The three major U.S. equity indexes closed lower Monday, as equities tumbled following the report on home building release. The Dow Jones industrials closed down 0.7%, while the S&P 500 and the Nasdaq arch dipped by 0.8%. Eight of 11 S&P sectors closed lower. Health care (down 2.1%) and utilities (down 1.4%) were the big losers, while energy (up 2.3%) got the biggest boost.
The Census Bureau’s report on housing starts is due Tuesday morning and is expected to show a month-over-month dip of about 50,000 new homes being built. In early trading Tuesday, all three indexes were up by about 1.4% or more.
After markets closed Monday, IBM reported quarterly results that beat both profit and revenue estimates. While Big Blue said its outlook for the year’s second half remains unchanged, investors were not impressed. Shares traded down about 6.6% in the first 90 minutes of Tuesday’s regular trading session.
Before markets opened on Tuesday, Johnson & Johnson reported better-than-expected earnings and revenue while slightly trimming full fiscal year guidance. Shares were up less than 1% early Tuesday.
Lockheed Martin did not meet consensus expectations on either revenue or earnings. The defense contractor also reduced guidance, sending the shares down fractionally.
Halliburton beat consensus estimates on both the top and bottom lines. The stock traded down fractionally early Tuesday.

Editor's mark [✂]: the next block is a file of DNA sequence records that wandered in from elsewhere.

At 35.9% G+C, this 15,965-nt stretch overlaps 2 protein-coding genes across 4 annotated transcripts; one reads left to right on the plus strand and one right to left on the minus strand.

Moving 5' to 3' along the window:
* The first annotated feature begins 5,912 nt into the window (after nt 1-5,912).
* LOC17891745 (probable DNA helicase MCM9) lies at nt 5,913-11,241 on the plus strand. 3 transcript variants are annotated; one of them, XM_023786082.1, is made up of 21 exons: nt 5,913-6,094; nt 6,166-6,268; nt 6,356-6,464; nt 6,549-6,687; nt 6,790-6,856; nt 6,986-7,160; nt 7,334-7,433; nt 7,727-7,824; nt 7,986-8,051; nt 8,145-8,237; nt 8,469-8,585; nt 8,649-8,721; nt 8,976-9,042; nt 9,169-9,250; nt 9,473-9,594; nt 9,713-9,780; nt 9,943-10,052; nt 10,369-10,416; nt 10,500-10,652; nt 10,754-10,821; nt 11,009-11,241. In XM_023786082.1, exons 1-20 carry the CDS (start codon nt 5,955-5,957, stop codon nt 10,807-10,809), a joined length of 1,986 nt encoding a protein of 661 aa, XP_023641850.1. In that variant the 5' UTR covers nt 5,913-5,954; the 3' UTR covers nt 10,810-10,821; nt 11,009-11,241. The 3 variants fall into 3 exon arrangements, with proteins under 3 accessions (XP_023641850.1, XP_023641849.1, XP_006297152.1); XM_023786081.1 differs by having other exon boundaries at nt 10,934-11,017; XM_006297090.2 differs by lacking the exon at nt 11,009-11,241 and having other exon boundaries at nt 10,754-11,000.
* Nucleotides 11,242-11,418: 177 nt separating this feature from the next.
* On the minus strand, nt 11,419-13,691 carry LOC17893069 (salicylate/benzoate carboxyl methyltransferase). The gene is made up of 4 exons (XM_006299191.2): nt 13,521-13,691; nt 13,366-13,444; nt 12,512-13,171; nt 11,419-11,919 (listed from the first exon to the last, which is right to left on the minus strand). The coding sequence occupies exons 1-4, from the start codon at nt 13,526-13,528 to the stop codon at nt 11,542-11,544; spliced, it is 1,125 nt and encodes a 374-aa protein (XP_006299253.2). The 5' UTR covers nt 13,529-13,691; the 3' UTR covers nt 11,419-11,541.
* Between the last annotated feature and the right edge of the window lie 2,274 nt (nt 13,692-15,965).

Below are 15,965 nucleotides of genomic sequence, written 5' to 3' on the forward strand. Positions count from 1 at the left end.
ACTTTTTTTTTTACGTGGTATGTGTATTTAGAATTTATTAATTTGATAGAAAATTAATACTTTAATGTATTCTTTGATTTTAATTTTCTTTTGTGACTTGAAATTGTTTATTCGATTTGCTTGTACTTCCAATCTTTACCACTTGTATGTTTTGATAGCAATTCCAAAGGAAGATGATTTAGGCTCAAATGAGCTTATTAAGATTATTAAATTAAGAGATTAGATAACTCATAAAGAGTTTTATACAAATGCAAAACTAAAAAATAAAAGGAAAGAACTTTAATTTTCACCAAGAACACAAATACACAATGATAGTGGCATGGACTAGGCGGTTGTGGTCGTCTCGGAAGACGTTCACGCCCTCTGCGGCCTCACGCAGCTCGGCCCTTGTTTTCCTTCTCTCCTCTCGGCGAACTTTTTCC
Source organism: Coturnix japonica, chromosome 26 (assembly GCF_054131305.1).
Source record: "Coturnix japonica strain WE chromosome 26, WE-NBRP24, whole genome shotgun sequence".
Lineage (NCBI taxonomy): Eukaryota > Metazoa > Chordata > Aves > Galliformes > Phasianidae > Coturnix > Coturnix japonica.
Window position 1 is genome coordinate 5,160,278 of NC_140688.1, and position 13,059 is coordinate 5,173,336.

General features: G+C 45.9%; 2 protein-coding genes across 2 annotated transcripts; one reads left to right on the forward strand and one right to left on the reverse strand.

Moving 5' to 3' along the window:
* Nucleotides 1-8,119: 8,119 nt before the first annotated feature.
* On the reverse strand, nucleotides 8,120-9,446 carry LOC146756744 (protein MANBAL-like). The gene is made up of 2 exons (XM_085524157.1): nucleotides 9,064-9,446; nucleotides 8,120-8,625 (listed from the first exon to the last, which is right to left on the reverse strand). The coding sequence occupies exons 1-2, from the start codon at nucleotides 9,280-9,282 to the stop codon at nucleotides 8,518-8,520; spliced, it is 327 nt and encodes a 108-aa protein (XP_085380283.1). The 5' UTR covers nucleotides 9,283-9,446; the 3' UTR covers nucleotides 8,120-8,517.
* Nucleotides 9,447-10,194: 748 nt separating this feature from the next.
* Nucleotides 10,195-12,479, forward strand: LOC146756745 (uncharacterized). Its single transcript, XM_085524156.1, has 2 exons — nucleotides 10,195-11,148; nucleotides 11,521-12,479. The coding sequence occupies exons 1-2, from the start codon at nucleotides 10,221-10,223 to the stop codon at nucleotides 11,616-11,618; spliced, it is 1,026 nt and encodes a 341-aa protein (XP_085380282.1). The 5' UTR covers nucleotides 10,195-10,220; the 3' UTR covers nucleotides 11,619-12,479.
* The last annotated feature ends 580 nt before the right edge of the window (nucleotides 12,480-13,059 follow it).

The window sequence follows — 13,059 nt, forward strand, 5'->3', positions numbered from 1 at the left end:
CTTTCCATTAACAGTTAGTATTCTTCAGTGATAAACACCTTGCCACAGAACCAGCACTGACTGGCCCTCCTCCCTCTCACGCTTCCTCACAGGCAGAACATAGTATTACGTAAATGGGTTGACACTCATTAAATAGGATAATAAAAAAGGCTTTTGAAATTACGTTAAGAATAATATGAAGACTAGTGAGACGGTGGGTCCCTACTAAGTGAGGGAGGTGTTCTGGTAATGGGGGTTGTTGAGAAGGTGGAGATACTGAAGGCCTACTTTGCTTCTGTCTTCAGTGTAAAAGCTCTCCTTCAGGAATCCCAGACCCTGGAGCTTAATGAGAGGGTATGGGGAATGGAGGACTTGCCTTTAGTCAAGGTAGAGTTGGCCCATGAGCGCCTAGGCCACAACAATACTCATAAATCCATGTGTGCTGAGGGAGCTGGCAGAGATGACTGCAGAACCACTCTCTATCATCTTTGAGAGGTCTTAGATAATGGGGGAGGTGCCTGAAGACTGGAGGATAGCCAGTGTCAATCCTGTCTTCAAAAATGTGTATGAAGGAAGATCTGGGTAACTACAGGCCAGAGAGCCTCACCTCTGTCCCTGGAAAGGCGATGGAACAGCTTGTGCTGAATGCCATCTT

Truist Financial reported that it beat top-line and bottom-line estimates. Shares traded up more than 1%.
Our preview of companies reporting results late Tuesday or early Wednesday included Abbott Labs, ASML, Baker Hughes, Netflix and Omnicom.
These five companies will report quarterly results after Wednesday’s closing bell: Kinder Morgan, Las Vegas Sands, Steel Dynamics, Tesla and United Airlines.
Here is a look at five firms on deck to report results first thing Thursday morning.
Over the past 12 months, American Airlines Group Inc. (NASDAQ: AAL) has seen its share price decline by about 26.5%. For the second quarter of 2022, American and rival United are expected to post their first quarterly profit since before the pandemic. And as with United, rising costs for fuel and labor will likely weigh on profitability while revenues soar.
Unlike its rival, however, American faces debt maturities over the next three fiscal years totaling more than $15 billion. A lot has to go right for the airline to regain its past glory, and it would not take much to go wrong for American’s prospects to go sideways.
Analysts remain extremely cautious on American. Of 20 brokerages covering the stock, 15 have a Hold rating and just two have Buy ratings. At a recent share price of around $15.20, the upside potential based on a median price target of $17.00 is 11.8%. At the high target of $28.00, the upside potential is 84.2%.
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